Using the finest ingredients available, we carefully blend a uniquely different combination of chocolates for each bar in order to compliment and enhance the flavors of the things we mix in, whether they be coffee or tea or spices, naturally dried fruit, or freshly toasted nuts. Each bar is mixed, molded and wrapped by hand so we can assure you the finest chocolate possible.
Whortleberry Island – White Chocolate with Dried Blueberries - Whortleberries are a European cousin to the blueberry, smaller, tarter and a deep indigo blue. Also known as bilberry, whortleberries are not native to the area but are now often found growing in and among blueberry patches. For this bar we chose to stay with the native wild blueberry, using lightly sweetened dried berries and mixing them with a creamy, almost smoky, white chocolate.
Cow Island – Milk Chocolate with Cinnamon and Pecans - Cow Island was first settled by Captain Paul Pillsbury who was known for his breeding of Guernsey cows. He also built a wind-powered grist mill and was soon grinding grain for all the area farmers. The story is he eventually moved west and founded the Pillsbury Milling Co. In keeping with this tale, we made our bar reminiscent of the cinnamon bun - a blend of milk and dark chocolates, cinnamon and roasted pecans.
Black Cat Island – Pure Dark Chocolate - Black Cat Island, located off of the tip of Second Neck in Center Harbor, is one of only four islands on the lake with bridges to the mainland. We made our Black Cat as a smooth blend of three different pure dark chocolates, creating distinct layers of flavor that magically change and develop like the nine lives of a cat – the perfect companion for the Witches.
Madame Chiang – Dark Chocolate with Crystallized Ginger - Madame Chiang Kai-Shek discovered the Lake while attending summer school in Meredith in 1908. In the 1940’s she purchased an estate in Wolfeboro as respite from her political life, rallying support for her husband’s Nationalist China. In her honor we have created this bar, a pairing of bittersweet chocolate with the spicy tang of ginger and the sweet relief of raw sugar.
Little Bear Island – Dark Chocolate with Crushed Coffee Beans -Settled in the early 1900’s as a summer escape from the hectic pace of the city, Little Bear Island is nestled off the shores of Tuftonboro. In the peaceful town of Tuftonboro, Black Bear Micro Roastery slow roasts their coffee for a rich, exhilarating brew. Smooth dark chocolate, a coffee rush, a subtle crunch – the perfect mesh of the cosmopolitan and the idyllic.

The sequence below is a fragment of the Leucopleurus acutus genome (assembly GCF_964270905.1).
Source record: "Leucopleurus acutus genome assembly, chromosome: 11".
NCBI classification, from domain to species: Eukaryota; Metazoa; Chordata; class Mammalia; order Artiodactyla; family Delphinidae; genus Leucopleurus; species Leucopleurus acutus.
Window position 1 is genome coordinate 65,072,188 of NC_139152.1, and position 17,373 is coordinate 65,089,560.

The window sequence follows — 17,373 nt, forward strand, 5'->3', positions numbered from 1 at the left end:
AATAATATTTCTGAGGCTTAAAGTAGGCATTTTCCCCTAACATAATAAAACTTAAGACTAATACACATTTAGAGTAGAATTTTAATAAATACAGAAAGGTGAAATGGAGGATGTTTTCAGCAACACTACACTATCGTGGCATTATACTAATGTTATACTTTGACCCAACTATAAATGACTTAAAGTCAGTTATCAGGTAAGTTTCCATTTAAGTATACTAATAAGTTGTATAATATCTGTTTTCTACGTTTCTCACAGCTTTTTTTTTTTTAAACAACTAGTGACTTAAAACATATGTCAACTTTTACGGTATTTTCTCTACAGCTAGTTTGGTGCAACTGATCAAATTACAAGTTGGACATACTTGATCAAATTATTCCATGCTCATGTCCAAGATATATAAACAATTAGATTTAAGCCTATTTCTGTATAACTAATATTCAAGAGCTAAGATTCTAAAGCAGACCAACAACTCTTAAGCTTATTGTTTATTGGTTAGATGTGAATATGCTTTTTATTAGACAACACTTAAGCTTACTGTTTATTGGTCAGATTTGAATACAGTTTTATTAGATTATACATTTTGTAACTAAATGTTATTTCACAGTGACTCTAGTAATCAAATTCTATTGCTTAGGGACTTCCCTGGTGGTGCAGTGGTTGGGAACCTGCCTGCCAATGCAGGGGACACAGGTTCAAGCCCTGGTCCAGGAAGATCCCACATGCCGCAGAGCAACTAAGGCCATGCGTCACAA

Castle in the Clouds - Dark Chocolate with Cocoa Nibs - “Castle in the Clouds,” originally named “Lucknow,” was built by Thomas and Olive Plant in 1913-14 as a country estate. Encompassing 6500 acres stretching from the Ossipee Range to Lake Winnipesaukee, the bulk of the property was acquired by the Lakes Region Conservation Trust in 2003 preserving in perpetuity the pristine grounds, breathtaking views and the historic Arts and Crafts structures. We support these efforts with this elegant bar of pure dark chocolate with the crunch of cocoa nibs.
Rattlesnake Island – Dark Chocolate with Cayenne - Viewed from the surrounding mountains, Rattlesnake Island looks like its namesake, with a diamond-shaped head and rattle-like ridges, and legend has it that the island was home to the Eastern Timber Rattler as recently as the 1940’s. We chose to honor this tale with a sensuous dark chocolate that slithers down your throat, and surprises you with the sharp bite of cayenne at the end.
Sap House Cove - Dark Chocolate with Maple Sugar - Before the snow melts, before the green grass sprouts, before most birds return from southern climes, generations of people have celebrated spring by tapping our majestic maples and making syrup. Sap House Cove, the namesake of this bar, is located on the eastern face of Little Bear Island. Our bar is a compilation of maple butter crunch (using local syrup) and sumptuous dark chocolate. Enjoy the sweet essence of spring!
Mount Major - Dark Milk Chocolate with Cardamom and Pistachios - With less than two miles from the highway to the summit along easy trails, Mount Major is the perfect afternoon hike for families. At 1786 feet, this rocky peak offers stunning views up Alton Bay, across the Broads and on to the White Mountains in the distance. In 1925 landowner George Phippen built a stone hut at the summit. While the roof blew off the following winter, the stone walls remain to provide shelter from the ever-present wind.
Barndoor Island – Pure Milk Chocolate - Legend has is that when the gap between Barndoor and Little Barndoor was viewed at the right angle and time of day, a barn door appeared, joining the two islands. In truth, the door was part of a huge barn on the mainland, brought to the islands by a trick of the water and light, but while the building is long gone, the name remains. Our Barndoor is a blend of milk and dark chocolates offering layers of sweet milk and caramel.
Mount Washington – Dark Chocolate with Dried Cherries - Known as “Agiockochook”, or “Home of the Great Spirit” to the local Abenaki, Mount Washington sits at the head of the Presidential Range. Mount Washington was one of the earliest tourist destinations in the country, with its first trail laid out in 1819 and the Cog Railway built in 1869 to reach the TipTop House and other summit hotels. With our bar we chose to honor the mountain’s namesake, George Washington, and the legend of the Cherry Tree, blending organic tart cherries in a rich dark chocolate.